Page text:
I wrote recently that people will talk about the arrangement made by Benedict to retire inside the Vatican with his personal secretary Georg Gänswein. And here's some of the talk as Benedict retires:
Here's Andrew Sullivan at the Dish:
So Benedict’s handsome male companion will continue to live with him, while working for the other Pope during the day. Are we supposed to think that’s, well, a normal arrangement? I wrote a while back about Gänswein’s intense relationship with Ratzinger, while noting Colm Toibin’s review of Angelo Quattrochi’s exploration of Benedict, "Is The Pope Gay?". Here’s Toibin getting to some interesting stuff:
"Gänswein is remarkably handsome, a cross between George Clooney and Hugh Grant, but, in a way, more beautiful than either. In a radio interview Gänswein described a day in his life and the life of Ratzinger, now that he is pope:
'The pope’s day begins with the seven o’clock Mass, then he says prayers with his breviary, followed by a period of silent contemplation before our Lord. Then we have breakfast together, and so I begin the day’s work by going through the correspondence. Then I exchange ideas with the Holy Father, then I accompany him to the "Second Loggia" for the private midday audiences. Then we have lunch together; after the meal we go for a little walk before taking a nap. In the afternoon I again take care of the correspondence. I take the most important stuff which needs his signature to the Holy Father.'
When asked if he felt nervous in the presence of the Holy Father, Gänswein replied that he sometimes did and added: 'But it is also true that the fact of meeting each other and being together on a daily basis creates a sense of "familiarity", which makes you feel less nervous. But obviously I know who the Holy Father is and so I know how to behave appropriately. There are always some situations, however, when the heart beats a little stronger than usual.'"
This man – clearly in some kind of love with Ratzinger (and vice-versa) will now be working for the new Pope as secretary in the day and spending the nights with the Pope Emeritus. This is not the Vatican. It’s Melrose Place.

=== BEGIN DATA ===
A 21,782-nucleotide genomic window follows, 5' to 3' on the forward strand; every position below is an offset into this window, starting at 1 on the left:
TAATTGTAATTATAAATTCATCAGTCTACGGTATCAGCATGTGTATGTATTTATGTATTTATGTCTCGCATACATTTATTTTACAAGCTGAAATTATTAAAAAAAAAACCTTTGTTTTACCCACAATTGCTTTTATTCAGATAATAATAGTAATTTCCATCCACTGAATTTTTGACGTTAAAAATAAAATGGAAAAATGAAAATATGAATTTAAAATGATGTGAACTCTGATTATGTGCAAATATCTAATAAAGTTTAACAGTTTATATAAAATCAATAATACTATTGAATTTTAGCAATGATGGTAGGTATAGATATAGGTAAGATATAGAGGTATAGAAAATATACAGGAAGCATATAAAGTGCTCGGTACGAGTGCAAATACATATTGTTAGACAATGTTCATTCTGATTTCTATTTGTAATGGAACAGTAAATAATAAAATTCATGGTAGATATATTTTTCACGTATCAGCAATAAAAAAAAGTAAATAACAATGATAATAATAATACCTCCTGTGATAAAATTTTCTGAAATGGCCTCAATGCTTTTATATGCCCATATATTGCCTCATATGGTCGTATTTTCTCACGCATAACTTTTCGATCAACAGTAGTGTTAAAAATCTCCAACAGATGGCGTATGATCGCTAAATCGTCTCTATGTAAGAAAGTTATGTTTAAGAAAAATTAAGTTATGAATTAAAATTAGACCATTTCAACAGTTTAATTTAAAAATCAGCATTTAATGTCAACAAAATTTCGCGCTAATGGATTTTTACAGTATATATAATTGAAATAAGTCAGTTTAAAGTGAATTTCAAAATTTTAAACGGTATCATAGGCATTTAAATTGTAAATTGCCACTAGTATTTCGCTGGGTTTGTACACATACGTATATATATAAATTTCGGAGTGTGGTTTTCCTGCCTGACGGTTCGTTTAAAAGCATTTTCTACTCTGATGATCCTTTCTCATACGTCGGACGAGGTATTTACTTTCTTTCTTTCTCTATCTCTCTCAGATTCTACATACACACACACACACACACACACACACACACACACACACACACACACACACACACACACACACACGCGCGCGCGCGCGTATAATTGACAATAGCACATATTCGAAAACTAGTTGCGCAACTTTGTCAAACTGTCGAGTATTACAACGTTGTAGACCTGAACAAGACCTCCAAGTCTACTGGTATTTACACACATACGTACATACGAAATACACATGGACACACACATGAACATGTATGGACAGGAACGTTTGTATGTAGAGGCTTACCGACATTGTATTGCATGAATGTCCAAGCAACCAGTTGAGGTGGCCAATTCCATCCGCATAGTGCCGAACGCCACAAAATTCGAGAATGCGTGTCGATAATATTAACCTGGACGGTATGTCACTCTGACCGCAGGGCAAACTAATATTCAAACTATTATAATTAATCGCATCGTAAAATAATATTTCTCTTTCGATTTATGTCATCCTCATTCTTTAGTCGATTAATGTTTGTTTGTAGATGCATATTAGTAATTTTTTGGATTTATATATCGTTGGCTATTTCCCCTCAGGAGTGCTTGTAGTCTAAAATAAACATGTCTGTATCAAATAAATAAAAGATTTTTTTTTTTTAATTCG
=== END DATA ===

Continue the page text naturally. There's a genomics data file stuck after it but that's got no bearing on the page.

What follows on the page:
And here's Jayden Cameron of the Gay Mystic blog commenting at Bilgrimage yesterday:
And of course he's retiring into relative solitude with his beloved secretary/archbishop at his side, Georg Ganswein. There's no need to make a campy joke out of this (not really in my nature) in order to point out the evident contradiction. This is probably what haunts me the most about these final days, the image of this deeply repressed gay man -who has caused so much harm to gay people within and without the church - slipping into retirement with his strikingly handsome assistant by his side, as well as the mechanisms of denial firmly intact within his psyche that prevent him from recognizing the absurdity of this relationship and the evident neediness it gives witness to. I'm getting ready to post on this subject tomorrow, making reference to Colm Toibin's 2010 article on "the Catholic Church and the Homosexuality Question." This is not the time for kindliness in response to Benedict, in my opinion, it is the time for retributive justice and some kind of "outing" of this deeply repressed, closeted, homophobic gay man.
People will talk. Especially when a public drama, a pageant, is taking place, and its meaning is clear to anyone with eyes wide open: a lavish spectacle revolving around what is to all appearances an unacknowledged homoerotic relationship in which one player has been the head of an organization that has consciously and willfully inflicted tremendous misery on gay human beings around the world. A head of that organization who himself has been personally responsible for ratcheting up the hateful attacks of that organization on gay human beings . . . .
Why on earth would people not talk about this? And why on earth shouldn't they?
For my own reflections on the Colm Tóibín essay to which Andrew Sullivan links above, see my "Colm Tóibín on Gay Culture in the Catholic Hierarchy: Now You See, Now You Don't" from August 2010.